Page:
Posted: 7 October 2016

Insert Quote by Famous Person

I guess you get the gist. There are just so many quotes by so many famous people that I can’t possibly list them all. It’s okay to fail, but you have to learn from it. I document all my failures here as they come.

  1. Finding a co-founder in EF.

    Well this isn’t really a failure, but it’s more of like what to look out for in a co-founder. This question gets asked a lot in EF and honestly there’s no good answer to it. I’m really happy with my current co-founder and we get along really well. I think the rule of thumb is to be honest and maintain the team norms (go for lunch together, sit beside each other, check-in with each other, feedback).

    13th January 2017 Update: My co-founder decided not to move on. It’s quite a bummer, but I’m working hard to bounce back from this by immediately scheduling 2 meetings on 14th January with potential co-founders. I’m open to joining other ideas too. I learnt 2 main things from this. Firstly, doing a start-up requires one to be able to deal with uncertainty. It’s like being able to get into a car with some direction of where it’s going and not needing to know the entire plan (rest stops, toilet breaks, nearest car workshop, etc.). Secondly, as Alex has mentioned many times before. You need to feel lucky that you have your co-founder. I guess both of us didn’t feel really lucky we had each other as co-founders. More specifically, there wasn’t trust, and that’s really important.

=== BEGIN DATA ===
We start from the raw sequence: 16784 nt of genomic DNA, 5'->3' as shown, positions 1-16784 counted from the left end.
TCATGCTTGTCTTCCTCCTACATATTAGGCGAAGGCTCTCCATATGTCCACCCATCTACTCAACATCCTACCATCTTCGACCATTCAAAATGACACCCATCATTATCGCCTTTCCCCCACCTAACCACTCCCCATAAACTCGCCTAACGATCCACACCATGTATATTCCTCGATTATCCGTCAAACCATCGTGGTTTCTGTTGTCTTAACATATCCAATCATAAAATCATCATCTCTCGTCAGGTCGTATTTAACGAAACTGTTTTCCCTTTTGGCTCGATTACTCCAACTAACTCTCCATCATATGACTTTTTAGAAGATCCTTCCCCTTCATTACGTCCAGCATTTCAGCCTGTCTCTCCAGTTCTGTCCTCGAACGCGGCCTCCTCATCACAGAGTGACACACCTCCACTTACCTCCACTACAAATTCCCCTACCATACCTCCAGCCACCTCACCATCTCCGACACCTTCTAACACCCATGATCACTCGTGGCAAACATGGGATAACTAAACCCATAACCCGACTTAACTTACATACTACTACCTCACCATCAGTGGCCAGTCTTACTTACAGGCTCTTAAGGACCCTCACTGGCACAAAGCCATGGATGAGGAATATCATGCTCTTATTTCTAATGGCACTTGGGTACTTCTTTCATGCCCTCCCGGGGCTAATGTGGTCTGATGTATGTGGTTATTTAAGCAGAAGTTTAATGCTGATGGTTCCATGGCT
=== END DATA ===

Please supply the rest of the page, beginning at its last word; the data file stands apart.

2. Untargeted cold emails are not a good idea.

    This will be sort of contradictory with the next point. My co-founder and I basically crawled email addresses from LinkedIn manually (with some help from extensions) and then sent all these people a nicely formatted email. The thing is that we emailed almost everyone in a company and everyone forwarded it to their supervisor. So the supervisor was kinda like “it’s not necessary to email everyone”. I agree with that, as people won’t respond you if you’re just spamming everyone. Nonetheless, we had some positive hits.

  3. Untargeted cold emails are a good idea.

    We basically sent 50 plus emails to a certain company. One replied. That’s awesome. This is justification that it works. But you might annoy people. I’m actually more for the targeted approach.

  4. Targeted cold emails are a good idea.

    We looked for specific people we wanted to talk to from various companies and industries and sent them emails. We secured 5 meetings with this approach within a week. Pretty decent results actually!

  5. Targeted cold emails are not a good idea.

    Well, I guess this process is slow, but you annoy less people. That’s about the only downside to do this.